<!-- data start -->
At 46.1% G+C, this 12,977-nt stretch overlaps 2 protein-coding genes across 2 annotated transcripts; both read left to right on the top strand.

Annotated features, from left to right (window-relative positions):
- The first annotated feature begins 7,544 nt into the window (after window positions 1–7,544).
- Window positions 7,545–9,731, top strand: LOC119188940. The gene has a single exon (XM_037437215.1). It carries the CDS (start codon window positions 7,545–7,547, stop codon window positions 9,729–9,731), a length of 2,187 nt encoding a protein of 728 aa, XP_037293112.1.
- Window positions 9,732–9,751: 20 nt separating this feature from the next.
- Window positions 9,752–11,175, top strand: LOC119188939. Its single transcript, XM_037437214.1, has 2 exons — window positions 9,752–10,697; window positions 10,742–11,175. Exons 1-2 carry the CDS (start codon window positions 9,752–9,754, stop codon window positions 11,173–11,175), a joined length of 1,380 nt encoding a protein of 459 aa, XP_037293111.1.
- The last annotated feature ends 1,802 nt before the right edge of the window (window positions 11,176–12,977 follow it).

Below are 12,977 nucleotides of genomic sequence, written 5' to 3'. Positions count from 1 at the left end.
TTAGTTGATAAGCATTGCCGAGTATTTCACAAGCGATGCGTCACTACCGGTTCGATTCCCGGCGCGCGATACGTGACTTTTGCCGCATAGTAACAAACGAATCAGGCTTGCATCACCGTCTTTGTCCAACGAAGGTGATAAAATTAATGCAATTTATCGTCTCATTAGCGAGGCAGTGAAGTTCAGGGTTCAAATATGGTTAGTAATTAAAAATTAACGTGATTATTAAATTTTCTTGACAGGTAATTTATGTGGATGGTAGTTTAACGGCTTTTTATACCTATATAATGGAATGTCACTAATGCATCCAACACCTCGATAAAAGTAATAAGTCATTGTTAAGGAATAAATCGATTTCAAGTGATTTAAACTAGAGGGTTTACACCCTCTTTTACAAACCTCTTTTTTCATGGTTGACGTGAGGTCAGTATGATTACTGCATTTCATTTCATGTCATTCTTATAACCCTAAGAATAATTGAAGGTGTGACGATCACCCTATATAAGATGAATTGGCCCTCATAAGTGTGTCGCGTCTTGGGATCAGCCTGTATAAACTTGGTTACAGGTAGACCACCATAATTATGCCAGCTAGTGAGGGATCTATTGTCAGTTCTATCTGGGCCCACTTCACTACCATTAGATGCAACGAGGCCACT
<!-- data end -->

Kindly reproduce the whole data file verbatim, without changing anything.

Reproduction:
At 46.1% G+C, this 12,977-nt stretch overlaps 2 protein-coding genes across 2 annotated transcripts; both read left to right on the top strand.

Annotated features, from left to right (window-relative positions):
- The first annotated feature begins 7,544 nt into the window (after window positions 1–7,544).
- Window positions 7,545–9,731, top strand: LOC119188940. The gene has a single exon (XM_037437215.1). It carries the CDS (start codon window positions 7,545–7,547, stop codon window positions 9,729–9,731), a length of 2,187 nt encoding a protein of 728 aa, XP_037293112.1.
- Window positions 9,732–9,751: 20 nt separating this feature from the next.
- Window positions 9,752–11,175, top strand: LOC119188939. Its single transcript, XM_037437214.1, has 2 exons — window positions 9,752–10,697; window positions 10,742–11,175. Exons 1-2 carry the CDS (start codon window positions 9,752–9,754, stop codon window positions 11,173–11,175), a joined length of 1,380 nt encoding a protein of 459 aa, XP_037293111.1.
- The last annotated feature ends 1,802 nt before the right edge of the window (window positions 11,176–12,977 follow it).

Below are 12,977 nucleotides of genomic sequence, written 5' to 3'. Positions count from 1 at the left end.
TTAGTTGATAAGCATTGCCGAGTATTTCACAAGCGATGCGTCACTACCGGTTCGATTCCCGGCGCGCGATACGTGACTTTTGCCGCATAGTAACAAACGAATCAGGCTTGCATCACCGTCTTTGTCCAACGAAGGTGATAAAATTAATGCAATTTATCGTCTCATTAGCGAGGCAGTGAAGTTCAGGGTTCAAATATGGTTAGTAATTAAAAATTAACGTGATTATTAAATTTTCTTGACAGGTAATTTATGTGGATGGTAGTTTAACGGCTTTTTATACCTATATAATGGAATGTCACTAATGCATCCAACACCTCGATAAAAGTAATAAGTCATTGTTAAGGAATAAATCGATTTCAAGTGATTTAAACTAGAGGGTTTACACCCTCTTTTACAAACCTCTTTTTTCATGGTTGACGTGAGGTCAGTATGATTACTGCATTTCATTTCATGTCATTCTTATAACCCTAAGAATAATTGAAGGTGTGACGATCACCCTATATAAGATGAATTGGCCCTCATAAGTGTGTCGCGTCTTGGGATCAGCCTGTATAAACTTGGTTACAGGTAGACCACCATAATTATGCCAGCTAGTGAGGGATCTATTGTCAGTTCTATCTGGGCCCACTTCACTACCATTAGATGCAACGAGGCCACT